Date
19 July 2018
Donald Trump announces plan to impose tariffs of 25 percent on steel imports and 10 percent on imported aluminum during a meeting at the White House on Thursday. Photo: Reuters
Donald Trump announces plan to impose tariffs of 25 percent on steel imports and 10 percent on imported aluminum during a meeting at the White House on Thursday. Photo: Reuters

Trump plans steep tariffs on steel, aluminum

US President Donald Trump said on Thursday that he will impose hefty tariffs on imported steel and aluminum, throwing up the prospect of retaliatory moves by key trading partners such as Canada, Brazil, China and the European Union.

Trump said the duties of 25 percent on steel and 10 percent on aluminum will be formally announced next week as the government seeks to protect American manufacturers, Reuters reports.

“We’re going to build our steel industry back and our aluminum industry back,” he said.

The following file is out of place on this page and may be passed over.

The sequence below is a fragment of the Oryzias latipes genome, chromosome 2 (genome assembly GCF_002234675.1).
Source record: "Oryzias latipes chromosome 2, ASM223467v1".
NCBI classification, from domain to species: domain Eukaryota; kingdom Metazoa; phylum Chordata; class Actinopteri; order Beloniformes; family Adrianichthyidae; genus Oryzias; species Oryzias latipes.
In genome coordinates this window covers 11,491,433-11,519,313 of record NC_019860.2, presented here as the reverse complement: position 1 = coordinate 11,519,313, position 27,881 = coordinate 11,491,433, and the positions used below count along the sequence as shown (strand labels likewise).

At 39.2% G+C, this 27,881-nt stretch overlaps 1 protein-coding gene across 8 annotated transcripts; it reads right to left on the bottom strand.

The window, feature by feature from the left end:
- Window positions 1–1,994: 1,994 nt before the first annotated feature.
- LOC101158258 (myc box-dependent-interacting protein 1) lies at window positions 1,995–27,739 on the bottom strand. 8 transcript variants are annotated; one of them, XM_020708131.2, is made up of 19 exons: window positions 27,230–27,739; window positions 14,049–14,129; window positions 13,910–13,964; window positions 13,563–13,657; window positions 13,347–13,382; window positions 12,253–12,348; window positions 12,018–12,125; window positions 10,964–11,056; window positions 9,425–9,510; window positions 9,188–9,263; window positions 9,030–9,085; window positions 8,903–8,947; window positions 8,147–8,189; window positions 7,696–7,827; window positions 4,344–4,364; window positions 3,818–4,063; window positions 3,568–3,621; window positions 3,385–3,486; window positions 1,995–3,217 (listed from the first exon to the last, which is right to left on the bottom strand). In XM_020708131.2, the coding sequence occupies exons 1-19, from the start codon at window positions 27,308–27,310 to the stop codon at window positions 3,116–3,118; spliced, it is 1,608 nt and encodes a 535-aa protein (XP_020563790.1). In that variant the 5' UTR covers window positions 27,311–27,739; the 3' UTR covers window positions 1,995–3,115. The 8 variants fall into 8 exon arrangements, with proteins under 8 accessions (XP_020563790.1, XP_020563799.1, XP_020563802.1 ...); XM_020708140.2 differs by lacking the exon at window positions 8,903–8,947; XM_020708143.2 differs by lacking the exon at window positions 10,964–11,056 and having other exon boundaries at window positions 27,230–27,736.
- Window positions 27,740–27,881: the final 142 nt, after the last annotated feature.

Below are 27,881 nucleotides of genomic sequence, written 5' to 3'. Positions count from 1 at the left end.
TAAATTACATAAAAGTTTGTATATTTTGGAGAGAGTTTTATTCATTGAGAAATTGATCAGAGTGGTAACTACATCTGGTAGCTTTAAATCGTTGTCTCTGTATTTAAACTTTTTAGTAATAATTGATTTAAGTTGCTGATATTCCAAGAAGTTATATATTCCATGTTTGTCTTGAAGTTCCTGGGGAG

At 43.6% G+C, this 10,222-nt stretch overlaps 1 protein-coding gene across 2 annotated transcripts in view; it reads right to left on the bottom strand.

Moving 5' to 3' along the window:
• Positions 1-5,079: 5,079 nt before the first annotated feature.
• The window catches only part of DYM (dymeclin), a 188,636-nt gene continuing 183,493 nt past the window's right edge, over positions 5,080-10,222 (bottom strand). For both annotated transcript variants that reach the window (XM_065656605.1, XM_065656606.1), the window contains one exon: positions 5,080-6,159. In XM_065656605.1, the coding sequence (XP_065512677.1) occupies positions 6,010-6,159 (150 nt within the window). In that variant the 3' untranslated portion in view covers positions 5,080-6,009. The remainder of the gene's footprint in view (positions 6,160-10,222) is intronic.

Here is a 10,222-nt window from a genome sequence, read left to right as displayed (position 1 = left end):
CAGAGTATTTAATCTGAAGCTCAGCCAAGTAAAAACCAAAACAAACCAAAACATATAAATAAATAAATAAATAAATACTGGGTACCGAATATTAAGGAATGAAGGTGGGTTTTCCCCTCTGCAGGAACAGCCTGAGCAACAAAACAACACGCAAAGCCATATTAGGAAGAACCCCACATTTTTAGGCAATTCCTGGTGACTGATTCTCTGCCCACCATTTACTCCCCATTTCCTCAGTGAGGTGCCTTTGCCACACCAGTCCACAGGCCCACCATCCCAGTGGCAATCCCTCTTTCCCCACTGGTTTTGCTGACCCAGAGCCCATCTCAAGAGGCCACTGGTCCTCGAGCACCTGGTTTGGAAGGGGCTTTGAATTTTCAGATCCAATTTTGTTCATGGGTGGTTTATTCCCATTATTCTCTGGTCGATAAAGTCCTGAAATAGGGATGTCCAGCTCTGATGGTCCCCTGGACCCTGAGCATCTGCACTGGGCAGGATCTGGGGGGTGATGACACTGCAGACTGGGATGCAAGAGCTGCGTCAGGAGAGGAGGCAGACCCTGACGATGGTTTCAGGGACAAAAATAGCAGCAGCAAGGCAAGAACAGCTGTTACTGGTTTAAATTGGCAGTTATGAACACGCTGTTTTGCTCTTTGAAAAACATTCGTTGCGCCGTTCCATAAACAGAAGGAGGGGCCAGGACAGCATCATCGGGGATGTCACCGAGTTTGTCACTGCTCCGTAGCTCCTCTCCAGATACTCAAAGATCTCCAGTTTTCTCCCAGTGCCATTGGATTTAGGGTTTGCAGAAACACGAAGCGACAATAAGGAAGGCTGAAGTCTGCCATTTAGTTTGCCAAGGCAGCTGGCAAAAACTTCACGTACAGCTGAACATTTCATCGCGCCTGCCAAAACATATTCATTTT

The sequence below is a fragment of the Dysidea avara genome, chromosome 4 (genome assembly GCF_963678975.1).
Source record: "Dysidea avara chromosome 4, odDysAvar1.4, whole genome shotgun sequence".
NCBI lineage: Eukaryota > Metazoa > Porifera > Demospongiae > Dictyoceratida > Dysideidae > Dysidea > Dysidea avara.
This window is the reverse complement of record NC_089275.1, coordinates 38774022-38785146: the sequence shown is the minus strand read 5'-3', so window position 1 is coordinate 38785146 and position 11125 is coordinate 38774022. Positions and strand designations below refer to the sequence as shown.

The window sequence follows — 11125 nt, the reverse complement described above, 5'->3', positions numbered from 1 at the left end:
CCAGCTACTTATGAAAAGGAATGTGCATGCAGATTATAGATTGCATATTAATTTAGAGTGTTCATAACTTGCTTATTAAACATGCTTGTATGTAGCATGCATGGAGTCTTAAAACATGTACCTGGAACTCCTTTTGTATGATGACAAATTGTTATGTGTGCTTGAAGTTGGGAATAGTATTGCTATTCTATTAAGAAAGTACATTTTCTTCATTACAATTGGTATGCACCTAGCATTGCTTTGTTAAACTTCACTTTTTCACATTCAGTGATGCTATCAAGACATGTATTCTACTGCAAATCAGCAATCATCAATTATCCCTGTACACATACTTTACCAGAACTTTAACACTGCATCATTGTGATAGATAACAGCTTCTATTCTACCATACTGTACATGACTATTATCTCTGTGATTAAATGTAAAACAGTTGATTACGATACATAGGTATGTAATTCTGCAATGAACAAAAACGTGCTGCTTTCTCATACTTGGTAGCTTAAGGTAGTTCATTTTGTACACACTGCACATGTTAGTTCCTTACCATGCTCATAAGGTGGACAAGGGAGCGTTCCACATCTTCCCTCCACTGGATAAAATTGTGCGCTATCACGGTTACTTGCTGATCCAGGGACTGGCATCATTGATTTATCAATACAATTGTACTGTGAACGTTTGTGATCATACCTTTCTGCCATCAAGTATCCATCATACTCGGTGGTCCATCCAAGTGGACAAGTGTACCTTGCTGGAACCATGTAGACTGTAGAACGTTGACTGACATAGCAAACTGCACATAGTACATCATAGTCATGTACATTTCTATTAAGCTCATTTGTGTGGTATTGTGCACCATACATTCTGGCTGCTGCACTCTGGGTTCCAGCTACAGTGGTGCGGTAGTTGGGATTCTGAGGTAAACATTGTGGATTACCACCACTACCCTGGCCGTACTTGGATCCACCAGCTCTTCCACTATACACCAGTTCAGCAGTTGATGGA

News of the tariffs drove the share prices of US domestic steel and aluminum makers sharply higher, but sent the broader equity markets down due to worries of a potential global trade war.

The tariffs plan was sharply criticized by some senior Republican legislators as well as industries such as autos and oil which will see a rise in input costs.

There is also a concern that US farm exports could be hit hard due to potential retaliatory moves by steel-exporting countries.

“Every time you do this, you get a retaliation. Agriculture is the number one target. I think this is terribly counterproductive for the agriculture economy,” said Senator Pat Roberts.

China has already threatened to curb imports of US soybeans, while the EU has said it will consider action as well. 

Canada supplies 16 percent of US demand for steel, and is by far the top exporter to the nation followed by Brazil and South Korea. China accounts for 2 percent US steel imports. 

“Should restrictions be imposed on Canadian steel and aluminum products, Canada will take responsive measures to defend its trade interests and workers,” Canada’s Foreign Affairs Minister Chrystia Freeland said in a statement.

Brazil’s industry ministry said the country will consider taking action on its own over the tariffs or in concert with other nations.

Asked whether there would be exemptions for any countries, White House spokeswoman Sarah Sanders said she would not get into any details ahead of next week’s announcement.

She said the tariffs were still being finalized.

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RC

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